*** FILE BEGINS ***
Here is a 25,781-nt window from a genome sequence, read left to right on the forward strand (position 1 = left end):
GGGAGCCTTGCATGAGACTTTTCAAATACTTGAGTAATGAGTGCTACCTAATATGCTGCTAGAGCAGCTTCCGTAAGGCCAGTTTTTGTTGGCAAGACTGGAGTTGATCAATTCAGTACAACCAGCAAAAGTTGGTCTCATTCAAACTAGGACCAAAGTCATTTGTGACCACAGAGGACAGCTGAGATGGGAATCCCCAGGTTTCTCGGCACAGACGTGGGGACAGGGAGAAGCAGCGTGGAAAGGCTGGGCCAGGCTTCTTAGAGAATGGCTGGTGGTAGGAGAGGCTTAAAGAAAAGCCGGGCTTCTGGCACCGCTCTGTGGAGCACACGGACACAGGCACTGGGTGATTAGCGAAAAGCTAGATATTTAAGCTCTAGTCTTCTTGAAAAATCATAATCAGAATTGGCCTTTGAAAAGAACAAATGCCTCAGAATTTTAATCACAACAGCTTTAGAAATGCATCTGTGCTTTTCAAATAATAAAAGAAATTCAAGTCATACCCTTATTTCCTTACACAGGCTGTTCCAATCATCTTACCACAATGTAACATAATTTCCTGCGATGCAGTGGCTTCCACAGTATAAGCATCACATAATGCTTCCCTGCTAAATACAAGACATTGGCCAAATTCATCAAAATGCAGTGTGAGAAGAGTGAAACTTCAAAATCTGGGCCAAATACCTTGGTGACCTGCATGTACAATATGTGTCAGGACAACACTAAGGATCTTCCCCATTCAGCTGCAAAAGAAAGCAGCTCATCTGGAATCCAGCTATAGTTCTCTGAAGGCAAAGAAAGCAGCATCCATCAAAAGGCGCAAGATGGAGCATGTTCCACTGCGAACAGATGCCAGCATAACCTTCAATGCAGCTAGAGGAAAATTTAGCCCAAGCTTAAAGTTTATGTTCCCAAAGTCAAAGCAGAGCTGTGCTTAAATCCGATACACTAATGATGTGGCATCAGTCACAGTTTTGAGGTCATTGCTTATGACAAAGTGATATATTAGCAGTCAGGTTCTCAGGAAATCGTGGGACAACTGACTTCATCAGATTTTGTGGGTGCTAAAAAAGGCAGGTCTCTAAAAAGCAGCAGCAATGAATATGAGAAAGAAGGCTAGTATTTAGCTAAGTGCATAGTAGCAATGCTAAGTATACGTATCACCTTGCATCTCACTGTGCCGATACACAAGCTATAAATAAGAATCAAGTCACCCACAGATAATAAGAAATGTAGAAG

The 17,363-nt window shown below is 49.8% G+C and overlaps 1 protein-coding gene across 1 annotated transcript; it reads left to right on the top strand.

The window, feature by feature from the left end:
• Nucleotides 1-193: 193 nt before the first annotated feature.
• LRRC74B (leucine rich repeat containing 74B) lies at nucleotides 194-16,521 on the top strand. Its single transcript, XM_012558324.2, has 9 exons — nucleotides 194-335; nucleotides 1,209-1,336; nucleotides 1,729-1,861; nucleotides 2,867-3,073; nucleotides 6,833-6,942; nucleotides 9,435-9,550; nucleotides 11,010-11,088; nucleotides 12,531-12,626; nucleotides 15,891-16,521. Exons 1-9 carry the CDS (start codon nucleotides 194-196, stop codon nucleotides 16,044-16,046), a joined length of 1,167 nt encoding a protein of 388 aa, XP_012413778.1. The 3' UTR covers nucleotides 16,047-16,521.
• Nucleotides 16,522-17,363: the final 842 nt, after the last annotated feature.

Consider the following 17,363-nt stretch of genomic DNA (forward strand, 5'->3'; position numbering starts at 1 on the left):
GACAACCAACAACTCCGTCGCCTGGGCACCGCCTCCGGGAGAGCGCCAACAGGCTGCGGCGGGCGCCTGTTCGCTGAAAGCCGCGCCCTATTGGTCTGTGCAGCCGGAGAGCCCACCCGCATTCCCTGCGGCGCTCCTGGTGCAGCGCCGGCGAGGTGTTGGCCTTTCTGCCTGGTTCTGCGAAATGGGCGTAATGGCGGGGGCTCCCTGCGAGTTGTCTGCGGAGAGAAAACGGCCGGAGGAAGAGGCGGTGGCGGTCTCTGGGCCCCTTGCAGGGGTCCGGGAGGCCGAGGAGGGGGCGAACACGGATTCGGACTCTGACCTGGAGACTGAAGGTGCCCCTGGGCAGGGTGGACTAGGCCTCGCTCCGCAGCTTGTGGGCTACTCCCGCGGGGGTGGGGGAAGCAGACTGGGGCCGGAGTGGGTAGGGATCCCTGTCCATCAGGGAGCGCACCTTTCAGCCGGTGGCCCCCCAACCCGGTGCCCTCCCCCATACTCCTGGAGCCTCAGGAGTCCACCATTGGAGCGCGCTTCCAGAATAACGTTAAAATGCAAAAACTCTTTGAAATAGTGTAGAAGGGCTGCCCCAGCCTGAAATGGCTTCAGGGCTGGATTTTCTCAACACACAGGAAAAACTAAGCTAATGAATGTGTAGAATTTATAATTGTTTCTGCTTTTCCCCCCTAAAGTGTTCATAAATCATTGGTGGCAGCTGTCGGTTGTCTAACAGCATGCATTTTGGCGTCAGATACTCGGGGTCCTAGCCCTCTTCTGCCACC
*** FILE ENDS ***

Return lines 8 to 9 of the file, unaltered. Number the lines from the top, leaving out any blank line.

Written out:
Consider the following 17,363-nt stretch of genomic DNA (forward strand, 5'->3'; position numbering starts at 1 on the left):
GACAACCAACAACTCCGTCGCCTGGGCACCGCCTCCGGGAGAGCGCCAACAGGCTGCGGCGGGCGCCTGTTCGCTGAAAGCCGCGCCCTATTGGTCTGTGCAGCCGGAGAGCCCACCCGCATTCCCTGCGGCGCTCCTGGTGCAGCGCCGGCGAGGTGTTGGCCTTTCTGCCTGGTTCTGCGAAATGGGCGTAATGGCGGGGGCTCCCTGCGAGTTGTCTGCGGAGAGAAAACGGCCGGAGGAAGAGGCGGTGGCGGTCTCTGGGCCCCTTGCAGGGGTCCGGGAGGCCGAGGAGGGGGCGAACACGGATTCGGACTCTGACCTGGAGACTGAAGGTGCCCCTGGGCAGGGTGGACTAGGCCTCGCTCCGCAGCTTGTGGGCTACTCCCGCGGGGGTGGGGGAAGCAGACTGGGGCCGGAGTGGGTAGGGATCCCTGTCCATCAGGGAGCGCACCTTTCAGCCGGTGGCCCCCCAACCCGGTGCCCTCCCCCATACTCCTGGAGCCTCAGGAGTCCACCATTGGAGCGCGCTTCCAGAATAACGTTAAAATGCAAAAACTCTTTGAAATAGTGTAGAAGGGCTGCCCCAGCCTGAAATGGCTTCAGGGCTGGATTTTCTCAACACACAGGAAAAACTAAGCTAATGAATGTGTAGAATTTATAATTGTTTCTGCTTTTCCCCCCTAAAGTGTTCATAAATCATTGGTGGCAGCTGTCGGTTGTCTAACAGCATGCATTTTGGCGTCAGATACTCGGGGTCCTAGCCCTCTTCTGCCACC